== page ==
Today, June 30, is the reference date for calendar year-end companies to calculate next year’s filer status, as well as the aggregate market value of equity held by non-affiliates (i.e., public float) for purposes of inclusion in the annual report on Form 10-K to be filed in early 2021. In preparing these calculations, it is important each year for counsel to apply the definitions of public float and the relevant filer statuses to ensure that upcoming filings are made timely.

For calculating 2021 filer status, however, several of the definitions have changed. Earlier this year, the SEC adopted amendments adding a revenue element to the definitions of accelerated filer and large accelerated filer to exclude low revenue filers. While relatively straightforward in theory, the tests have proven rather complicated in practice. To assist companies in applying the amendments, the SEC has produced a Small Entity Compliance Guide. Although helpful, even this guide may prove difficult at times to follow.

Since most companies will start analyzing these changes today, this blog post is intended as a practical reminder of and gap-filling guide to the relevant changes for public companies. Generally, the amended definitions now include a carve-out for smaller reporting companies (SRC) with annual revenues less than $100 million in most recent audited annual financial statements.

Continue Reading Happy Filer Status Day! Remember to Check the New SEC Definitions for Accelerated Filer and Large Accelerated Filer

On May 21, the SEC finalized amendments to its rules and forms revising the disclosure requirements for financial statements relating to acquisitions and dispositions of businesses, which were adopted in substantially the same form as proposed in May 2019. The amendments were effected “to enhance the quality of information that investors receive while eliminating unnecessary costs and burdens.”

The final amendments will, among other things, update the definition of “significant subsidiary” in Rule 1-02(w) of Regulation S-X, Securities Act Rule 405, and Exchange Act Rule 12b-2 to update the investment and income significance tests in each rule, as summarized in the table below. (Since no substantive changes were made to the asset test, we have not included it in the table below.)

Continue Reading SEC Finalizes Amendments to Financial Disclosures Regarding Significant Acquisitions and Dispositions

One of the key areas of disclosure focus for the Securities and Exchange Commission (SEC) following the emergence of the COVID-19 pandemic was the impact that the pandemic might have on the presentation of non-GAAP financial measures for public companies.  For example, when providing  disclosure guidance for how registrants should approach COVID-19-related considerations in CF Disclosure Guidance: Topic No. 9, issued by the Division of Corporation Finance on March 25, 2020 (CF Disclosure Topic 9), the Staff stated that, with respect to the disclosure of non-GAAP financial measures in the pandemic environment, “where a GAAP financial measure is not available at the time of the earnings release because the measure may be impacted by COVID-19-related adjustments,” the SEC “would not object to companies reconciling a non-GAAP financial measure to preliminary GAAP results that either include provisional amount(s) based on a reasonable estimate, or a range of reasonably estimable GAAP results.”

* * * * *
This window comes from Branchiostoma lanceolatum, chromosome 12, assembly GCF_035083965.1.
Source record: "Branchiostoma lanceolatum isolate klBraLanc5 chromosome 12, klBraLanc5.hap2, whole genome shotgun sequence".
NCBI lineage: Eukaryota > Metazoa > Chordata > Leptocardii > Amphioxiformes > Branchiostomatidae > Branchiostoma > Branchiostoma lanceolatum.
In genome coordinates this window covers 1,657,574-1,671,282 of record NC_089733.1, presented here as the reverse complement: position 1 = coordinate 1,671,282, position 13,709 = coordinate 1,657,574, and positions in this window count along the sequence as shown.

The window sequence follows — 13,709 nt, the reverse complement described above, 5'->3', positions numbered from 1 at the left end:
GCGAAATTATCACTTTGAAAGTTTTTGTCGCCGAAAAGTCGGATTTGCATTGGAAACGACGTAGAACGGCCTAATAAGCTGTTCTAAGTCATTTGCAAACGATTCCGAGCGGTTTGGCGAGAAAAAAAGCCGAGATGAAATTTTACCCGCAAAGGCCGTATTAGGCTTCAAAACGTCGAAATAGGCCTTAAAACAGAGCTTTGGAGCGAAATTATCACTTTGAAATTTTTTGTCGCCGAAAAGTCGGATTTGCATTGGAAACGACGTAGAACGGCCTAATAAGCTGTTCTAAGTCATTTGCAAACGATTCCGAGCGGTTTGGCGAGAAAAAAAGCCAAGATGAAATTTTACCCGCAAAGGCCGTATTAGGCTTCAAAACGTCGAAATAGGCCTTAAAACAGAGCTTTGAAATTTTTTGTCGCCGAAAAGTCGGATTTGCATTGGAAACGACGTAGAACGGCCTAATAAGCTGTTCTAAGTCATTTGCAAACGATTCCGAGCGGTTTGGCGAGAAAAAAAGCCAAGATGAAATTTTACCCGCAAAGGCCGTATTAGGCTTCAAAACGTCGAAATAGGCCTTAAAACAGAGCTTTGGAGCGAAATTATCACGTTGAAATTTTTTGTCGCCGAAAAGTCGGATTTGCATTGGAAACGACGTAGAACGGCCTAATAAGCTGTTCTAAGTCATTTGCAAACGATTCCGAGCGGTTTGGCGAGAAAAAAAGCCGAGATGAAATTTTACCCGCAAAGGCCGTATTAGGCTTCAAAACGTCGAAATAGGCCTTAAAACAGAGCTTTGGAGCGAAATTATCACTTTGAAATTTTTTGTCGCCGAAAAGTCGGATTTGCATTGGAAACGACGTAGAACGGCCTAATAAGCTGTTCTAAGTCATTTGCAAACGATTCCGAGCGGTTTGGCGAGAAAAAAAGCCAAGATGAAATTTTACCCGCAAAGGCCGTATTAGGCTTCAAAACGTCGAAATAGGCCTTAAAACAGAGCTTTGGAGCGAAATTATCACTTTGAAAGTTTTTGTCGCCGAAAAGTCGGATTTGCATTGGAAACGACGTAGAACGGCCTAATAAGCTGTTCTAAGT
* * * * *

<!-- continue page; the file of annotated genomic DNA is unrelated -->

Nevertheless, it has been our experience (consistent with the survey results summarized below) that most registrants did not include COVID-19-related adjustments in connection with the presentation of non-GAAP financial measures in the first quarter.  This article summarizes our survey results and analyzes factors that may have impacted the determination of most registrants not to include any COVID-19-related adjustments in connection with their presentation of non-GAAP financial measures in first-quarter disclosure materials.

As part of our survey, we reviewed 55 public companies that presented Adjusted EBITDA in their earnings release filed in the period from April 1, 2020, to May 14, 2020.  We chose to focus on Adjusted EBITDA in this survey (recognizing that such measure is utilized more frequently in some industries than others) because such measure is commonly utilized by public companies to measure their operational performance and frequently includes adjustments for items that are believed not to reflect the ongoing operational performance of the company.  While we limited our survey to registrants that presented Adjusted EBITDA, we believe that the survey results have relevance for companies that present other types of non-GAAP performance measures which are adjusted for special items or items outside of the ordinary course of business.